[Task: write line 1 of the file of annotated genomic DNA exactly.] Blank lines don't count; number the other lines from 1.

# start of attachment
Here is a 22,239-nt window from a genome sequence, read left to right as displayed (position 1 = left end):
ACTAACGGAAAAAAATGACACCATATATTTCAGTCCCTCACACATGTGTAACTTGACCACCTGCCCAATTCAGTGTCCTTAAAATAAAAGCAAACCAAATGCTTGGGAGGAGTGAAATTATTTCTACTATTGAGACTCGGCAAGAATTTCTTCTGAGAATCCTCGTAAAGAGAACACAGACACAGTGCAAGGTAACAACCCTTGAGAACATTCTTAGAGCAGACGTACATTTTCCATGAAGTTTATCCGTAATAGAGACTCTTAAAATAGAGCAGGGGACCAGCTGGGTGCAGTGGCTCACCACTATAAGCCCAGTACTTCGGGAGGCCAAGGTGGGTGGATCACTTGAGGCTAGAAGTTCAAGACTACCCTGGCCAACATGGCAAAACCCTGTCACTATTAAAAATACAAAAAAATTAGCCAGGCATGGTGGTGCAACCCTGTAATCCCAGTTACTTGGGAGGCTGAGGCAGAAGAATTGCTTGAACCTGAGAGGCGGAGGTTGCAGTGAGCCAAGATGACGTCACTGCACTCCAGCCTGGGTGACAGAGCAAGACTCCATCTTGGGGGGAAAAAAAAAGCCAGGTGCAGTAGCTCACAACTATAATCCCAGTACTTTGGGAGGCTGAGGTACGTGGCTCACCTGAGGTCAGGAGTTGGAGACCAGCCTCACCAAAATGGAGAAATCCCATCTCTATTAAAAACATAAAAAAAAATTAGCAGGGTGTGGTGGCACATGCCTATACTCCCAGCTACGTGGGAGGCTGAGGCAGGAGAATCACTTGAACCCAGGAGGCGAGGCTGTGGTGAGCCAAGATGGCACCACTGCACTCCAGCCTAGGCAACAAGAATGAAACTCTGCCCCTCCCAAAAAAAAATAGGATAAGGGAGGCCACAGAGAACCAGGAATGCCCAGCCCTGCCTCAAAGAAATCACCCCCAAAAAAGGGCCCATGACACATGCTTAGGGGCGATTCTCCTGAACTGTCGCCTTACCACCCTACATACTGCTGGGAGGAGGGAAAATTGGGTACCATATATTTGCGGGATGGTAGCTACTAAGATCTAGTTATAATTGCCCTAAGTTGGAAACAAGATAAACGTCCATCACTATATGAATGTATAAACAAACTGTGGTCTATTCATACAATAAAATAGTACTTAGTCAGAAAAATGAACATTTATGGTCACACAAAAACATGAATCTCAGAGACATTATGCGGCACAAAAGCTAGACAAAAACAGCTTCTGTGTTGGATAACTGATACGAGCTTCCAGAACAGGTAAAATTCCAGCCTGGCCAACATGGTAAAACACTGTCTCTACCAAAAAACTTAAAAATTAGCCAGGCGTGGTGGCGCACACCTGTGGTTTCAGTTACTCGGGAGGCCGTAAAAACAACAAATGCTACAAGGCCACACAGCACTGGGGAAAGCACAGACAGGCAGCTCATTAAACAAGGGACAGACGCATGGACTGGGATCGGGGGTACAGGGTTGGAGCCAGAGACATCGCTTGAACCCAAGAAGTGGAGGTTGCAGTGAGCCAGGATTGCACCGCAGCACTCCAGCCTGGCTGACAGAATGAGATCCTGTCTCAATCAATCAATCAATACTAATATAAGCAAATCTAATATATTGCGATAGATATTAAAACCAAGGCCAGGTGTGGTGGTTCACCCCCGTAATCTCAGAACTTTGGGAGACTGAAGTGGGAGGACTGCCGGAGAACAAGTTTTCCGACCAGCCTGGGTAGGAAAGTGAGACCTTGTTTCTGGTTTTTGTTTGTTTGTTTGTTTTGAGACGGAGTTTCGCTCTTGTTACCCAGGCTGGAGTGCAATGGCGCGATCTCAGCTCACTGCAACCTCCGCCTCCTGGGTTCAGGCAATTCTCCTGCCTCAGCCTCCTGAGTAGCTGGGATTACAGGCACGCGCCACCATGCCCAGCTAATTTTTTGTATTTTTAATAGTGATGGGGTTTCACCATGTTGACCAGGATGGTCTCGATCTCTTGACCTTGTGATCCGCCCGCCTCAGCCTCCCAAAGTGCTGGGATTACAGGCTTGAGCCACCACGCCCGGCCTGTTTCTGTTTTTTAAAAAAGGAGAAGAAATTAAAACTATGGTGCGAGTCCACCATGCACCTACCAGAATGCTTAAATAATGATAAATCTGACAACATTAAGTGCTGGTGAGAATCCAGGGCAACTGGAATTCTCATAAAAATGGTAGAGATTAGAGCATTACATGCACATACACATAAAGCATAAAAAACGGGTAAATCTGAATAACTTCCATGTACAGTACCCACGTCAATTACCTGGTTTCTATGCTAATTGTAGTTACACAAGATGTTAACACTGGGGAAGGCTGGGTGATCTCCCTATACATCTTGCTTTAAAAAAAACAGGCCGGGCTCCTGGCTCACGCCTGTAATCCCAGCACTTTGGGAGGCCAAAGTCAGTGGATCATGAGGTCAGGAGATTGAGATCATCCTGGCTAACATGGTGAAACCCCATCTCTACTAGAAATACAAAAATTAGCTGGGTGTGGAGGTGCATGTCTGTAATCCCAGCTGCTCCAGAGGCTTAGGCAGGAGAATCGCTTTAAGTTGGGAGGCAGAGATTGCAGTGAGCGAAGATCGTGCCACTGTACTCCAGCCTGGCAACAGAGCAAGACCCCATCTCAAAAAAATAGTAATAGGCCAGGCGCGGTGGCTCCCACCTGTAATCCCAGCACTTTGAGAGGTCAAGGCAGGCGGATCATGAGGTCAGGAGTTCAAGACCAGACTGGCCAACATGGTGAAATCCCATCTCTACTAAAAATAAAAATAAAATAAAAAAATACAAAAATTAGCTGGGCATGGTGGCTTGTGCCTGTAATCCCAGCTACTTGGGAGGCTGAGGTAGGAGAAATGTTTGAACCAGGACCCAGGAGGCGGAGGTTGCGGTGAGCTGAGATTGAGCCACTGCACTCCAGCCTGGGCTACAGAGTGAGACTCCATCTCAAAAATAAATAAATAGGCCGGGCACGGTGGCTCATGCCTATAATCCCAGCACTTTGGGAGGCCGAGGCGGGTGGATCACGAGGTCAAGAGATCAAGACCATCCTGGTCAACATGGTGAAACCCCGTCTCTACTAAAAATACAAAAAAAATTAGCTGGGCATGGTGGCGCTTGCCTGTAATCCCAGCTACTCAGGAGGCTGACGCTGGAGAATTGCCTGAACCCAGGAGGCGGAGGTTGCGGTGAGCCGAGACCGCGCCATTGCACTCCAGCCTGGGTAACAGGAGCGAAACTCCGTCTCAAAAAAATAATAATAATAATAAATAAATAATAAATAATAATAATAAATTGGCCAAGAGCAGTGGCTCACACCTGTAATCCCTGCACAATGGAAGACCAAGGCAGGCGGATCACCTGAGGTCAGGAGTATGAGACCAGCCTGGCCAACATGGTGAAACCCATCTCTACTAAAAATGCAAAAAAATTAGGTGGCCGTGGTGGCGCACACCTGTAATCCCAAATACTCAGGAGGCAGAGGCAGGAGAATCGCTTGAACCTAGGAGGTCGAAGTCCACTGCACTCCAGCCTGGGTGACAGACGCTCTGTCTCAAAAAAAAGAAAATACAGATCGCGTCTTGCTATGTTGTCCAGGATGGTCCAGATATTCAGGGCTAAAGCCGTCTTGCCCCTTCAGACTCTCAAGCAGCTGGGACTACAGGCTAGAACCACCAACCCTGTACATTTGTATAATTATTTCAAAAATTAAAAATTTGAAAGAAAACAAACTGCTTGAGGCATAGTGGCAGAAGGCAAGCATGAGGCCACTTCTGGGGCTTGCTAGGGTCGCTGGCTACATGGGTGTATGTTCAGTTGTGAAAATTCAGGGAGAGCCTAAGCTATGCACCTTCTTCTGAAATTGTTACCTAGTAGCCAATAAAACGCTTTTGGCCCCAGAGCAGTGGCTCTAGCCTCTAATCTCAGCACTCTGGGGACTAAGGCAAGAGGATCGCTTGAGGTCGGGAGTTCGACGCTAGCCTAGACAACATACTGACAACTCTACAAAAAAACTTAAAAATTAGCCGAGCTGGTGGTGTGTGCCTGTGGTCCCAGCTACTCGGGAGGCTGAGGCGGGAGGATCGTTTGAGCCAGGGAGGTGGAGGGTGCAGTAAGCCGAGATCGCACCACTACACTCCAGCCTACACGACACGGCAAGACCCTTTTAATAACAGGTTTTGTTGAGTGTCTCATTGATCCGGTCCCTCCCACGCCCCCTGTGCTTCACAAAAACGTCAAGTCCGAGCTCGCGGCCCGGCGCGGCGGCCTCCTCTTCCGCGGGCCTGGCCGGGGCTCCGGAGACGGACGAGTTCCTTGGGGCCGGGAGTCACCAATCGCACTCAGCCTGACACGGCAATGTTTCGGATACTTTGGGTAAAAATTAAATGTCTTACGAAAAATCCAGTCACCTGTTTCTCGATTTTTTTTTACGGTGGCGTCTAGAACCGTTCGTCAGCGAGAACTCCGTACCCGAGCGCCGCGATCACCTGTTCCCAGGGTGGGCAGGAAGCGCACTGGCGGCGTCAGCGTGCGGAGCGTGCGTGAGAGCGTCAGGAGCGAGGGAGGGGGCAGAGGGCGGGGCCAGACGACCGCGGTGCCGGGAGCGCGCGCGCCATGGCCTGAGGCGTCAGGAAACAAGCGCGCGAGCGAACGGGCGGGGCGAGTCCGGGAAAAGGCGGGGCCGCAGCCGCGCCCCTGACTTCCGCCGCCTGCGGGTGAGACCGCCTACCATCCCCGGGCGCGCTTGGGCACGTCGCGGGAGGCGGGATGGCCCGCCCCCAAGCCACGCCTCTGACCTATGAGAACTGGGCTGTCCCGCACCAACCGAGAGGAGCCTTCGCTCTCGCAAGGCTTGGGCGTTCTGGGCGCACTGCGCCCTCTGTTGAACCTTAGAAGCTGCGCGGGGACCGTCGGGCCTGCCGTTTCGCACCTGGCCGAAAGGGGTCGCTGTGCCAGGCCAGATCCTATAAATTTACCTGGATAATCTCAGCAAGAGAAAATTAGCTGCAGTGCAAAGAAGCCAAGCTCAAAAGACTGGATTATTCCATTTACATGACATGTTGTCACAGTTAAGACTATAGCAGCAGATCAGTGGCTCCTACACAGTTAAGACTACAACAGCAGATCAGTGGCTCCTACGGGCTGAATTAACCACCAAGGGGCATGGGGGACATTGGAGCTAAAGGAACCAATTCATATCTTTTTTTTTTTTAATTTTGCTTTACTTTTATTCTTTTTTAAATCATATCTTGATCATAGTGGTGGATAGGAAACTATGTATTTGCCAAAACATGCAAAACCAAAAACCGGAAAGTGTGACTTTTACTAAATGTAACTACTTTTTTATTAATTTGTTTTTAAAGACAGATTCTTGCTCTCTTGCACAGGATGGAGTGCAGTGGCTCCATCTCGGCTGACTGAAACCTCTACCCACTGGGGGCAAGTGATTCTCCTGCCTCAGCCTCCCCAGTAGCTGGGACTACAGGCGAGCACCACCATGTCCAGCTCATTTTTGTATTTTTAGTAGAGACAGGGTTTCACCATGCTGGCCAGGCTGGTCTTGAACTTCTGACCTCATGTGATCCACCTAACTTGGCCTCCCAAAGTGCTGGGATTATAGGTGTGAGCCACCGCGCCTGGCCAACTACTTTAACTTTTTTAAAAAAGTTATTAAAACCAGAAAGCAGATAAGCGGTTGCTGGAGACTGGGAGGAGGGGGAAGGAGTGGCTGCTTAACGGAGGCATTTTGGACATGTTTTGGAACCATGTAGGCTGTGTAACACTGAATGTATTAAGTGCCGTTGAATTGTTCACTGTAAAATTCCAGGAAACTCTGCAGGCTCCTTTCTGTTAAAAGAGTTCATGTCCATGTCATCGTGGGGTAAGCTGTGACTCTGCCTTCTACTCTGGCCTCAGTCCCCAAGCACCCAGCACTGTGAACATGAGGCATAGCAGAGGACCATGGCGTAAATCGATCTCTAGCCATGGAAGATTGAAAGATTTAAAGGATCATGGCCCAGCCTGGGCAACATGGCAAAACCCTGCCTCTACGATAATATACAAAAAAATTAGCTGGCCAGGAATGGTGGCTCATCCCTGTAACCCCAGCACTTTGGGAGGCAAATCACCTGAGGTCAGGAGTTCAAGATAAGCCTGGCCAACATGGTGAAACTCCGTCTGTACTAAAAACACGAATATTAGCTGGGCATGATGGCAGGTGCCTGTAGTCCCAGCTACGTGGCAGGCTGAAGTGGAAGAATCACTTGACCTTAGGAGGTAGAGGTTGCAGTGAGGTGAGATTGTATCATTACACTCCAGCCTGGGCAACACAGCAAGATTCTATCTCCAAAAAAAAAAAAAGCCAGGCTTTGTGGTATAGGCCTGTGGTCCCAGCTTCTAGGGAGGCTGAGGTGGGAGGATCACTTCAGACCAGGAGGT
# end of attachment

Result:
Here is a 22,239-nt window from a genome sequence, read left to right as displayed (position 1 = left end):